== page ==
by Jane Anderson, Columnist & Featured Contributor
IF YOU HAVE BEEN READING my book reviews for a while now or if this is your very first one, you will note that I attempt to write a survey of the book rather than a few well-crafted sentences that offer reasons why you might want to read the book. Let me tell you that in this case, the title of the book alone is compelling enough to persuade me to read it. In fact, encountering Beyond Procrastination: How to Stop Postponing Your Life on my end table every day was all the impetus I needed to start practicing the tactics found in this book. We are going to touch every chapter in this book and I’m so convinced that you will identify with the same hurdles to productivity that I experience I’m leaving the chapter titles intact.
Why We Procrastinate
Where to start? The reasons we procrastinate are as unique and varied as the people who procrastinate. There are legitimate reasons, sometimes beneficial to our task, but other times we are just dragging our feet and delay to the detriment of whatever project we’re working on. While this book is written for the frustrated, chronic procrastinator, it will be helpful to anyone who needs some help getting started or reenergized to continue a project to completion. The author, Renate Reimann, advised using this three step method to get procrastinators headed in the right direction.
- Identify the reason you procrastinate.
- Learn techniques that eliminate your procrastination.
- Implement new productive and sustainable behaviors.
For extra help and incentive, there are many “Beyond Procrastination Tricks” sprinkled throughout the book. I have found this text to be like a playbook for stuck projects. Right up front the author provides a tool she labels “This is when I get stuck”. I read the list checking more things off than I wanted to admit. As Renate says, “Being able to consciously address the hot spots is the crucial first step toward a more productive life”.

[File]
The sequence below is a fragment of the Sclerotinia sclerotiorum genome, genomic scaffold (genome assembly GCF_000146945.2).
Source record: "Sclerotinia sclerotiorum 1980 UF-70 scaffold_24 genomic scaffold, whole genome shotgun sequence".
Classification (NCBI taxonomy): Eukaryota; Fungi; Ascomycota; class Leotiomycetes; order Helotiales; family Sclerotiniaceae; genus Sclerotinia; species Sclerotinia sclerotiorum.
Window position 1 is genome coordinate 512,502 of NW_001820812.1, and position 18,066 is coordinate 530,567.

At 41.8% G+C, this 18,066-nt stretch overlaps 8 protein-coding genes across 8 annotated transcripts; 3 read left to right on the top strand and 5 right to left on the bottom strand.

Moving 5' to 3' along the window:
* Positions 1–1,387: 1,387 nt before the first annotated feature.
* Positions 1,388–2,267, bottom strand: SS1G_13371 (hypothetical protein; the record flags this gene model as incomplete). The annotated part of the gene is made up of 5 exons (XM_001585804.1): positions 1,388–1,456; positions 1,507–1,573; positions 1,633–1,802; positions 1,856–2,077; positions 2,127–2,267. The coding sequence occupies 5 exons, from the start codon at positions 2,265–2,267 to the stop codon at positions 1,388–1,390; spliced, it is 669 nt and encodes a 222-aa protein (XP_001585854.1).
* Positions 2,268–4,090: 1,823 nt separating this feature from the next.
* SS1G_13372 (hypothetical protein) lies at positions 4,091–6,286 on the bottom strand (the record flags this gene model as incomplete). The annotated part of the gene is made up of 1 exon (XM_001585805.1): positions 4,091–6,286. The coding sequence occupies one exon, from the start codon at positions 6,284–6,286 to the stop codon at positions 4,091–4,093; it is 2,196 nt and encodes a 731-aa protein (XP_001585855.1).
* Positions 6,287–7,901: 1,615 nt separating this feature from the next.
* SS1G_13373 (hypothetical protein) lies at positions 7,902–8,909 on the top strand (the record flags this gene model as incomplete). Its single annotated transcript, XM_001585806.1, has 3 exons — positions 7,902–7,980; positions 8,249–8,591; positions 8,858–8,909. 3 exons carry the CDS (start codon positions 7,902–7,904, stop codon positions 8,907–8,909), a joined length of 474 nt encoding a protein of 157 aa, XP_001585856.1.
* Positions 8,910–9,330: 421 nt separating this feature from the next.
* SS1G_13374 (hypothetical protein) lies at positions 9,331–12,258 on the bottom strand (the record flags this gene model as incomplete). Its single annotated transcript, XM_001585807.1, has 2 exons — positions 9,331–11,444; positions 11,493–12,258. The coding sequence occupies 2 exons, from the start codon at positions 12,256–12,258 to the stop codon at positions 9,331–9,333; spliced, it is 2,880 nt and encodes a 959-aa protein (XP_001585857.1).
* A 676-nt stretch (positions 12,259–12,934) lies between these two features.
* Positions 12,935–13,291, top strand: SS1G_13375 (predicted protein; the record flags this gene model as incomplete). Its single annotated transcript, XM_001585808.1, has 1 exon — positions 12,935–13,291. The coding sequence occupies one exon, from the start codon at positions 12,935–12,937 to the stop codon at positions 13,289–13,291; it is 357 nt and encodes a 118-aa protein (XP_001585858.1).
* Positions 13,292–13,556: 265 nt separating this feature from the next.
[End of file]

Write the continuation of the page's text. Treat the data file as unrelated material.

Why can’t I get things done? The reasons for procrastination are often hidden deep in our sub-conscious mind. We often underestimate the time it will take us to do a project. Believe it or not, finding this to be true often backfires and tempts us to procrastinate even more. Being in a disorganized environment can feel like chaos and be a hurdle to productivity. Creating a system of order that makes sense to you helps you stride past that hurdle and frees you to make progress. Do any of these sound familiar? Fear of failure, hating some of the tasks that are part of the project, feeling like you don’t know enough or that the environment has turned too competitive. A strong remedy for procrastination is being fully aware of the whys.
How to stay the course From the beginning, this book has been woven through with a common thread, understanding why and how we procrastinate. We need to be aware and that means using tools that reveal reasons for procrastination and how to motivate ourselves when we see procrastination as a hurdle to be circumvented. We need to go through discovery then form different responses, attitudes and habits. Reading this book won’t be the change. We need to be the change. The book provides the evidence, the insight, the ideas, the tools. Our part is to use what we’ve learned to instill new thoughts and form new habits and not give up.
We need to learn what our triggers are and what actions we can take to propel ourselves over the procrastination hurdles as we come upon them. A surprising end of the book is the hallmark of what the book represents. Remember in the beginning of this book survey I mentioned running into many “Beyond Procrastination Tricks” sprinkled throughout the book? Well, that’s true but Renate Reimann saved the best for last. Here are just two ‘tricks’ she advises in the final chapters of her book.
- Make a list of 5 accomplishments. We all have successes. Let’s celebrate them.
- Write down 5 things you are grateful for right now.
Living with an attitude of gratitude will change your life. Let’s not procrastinate on being grateful.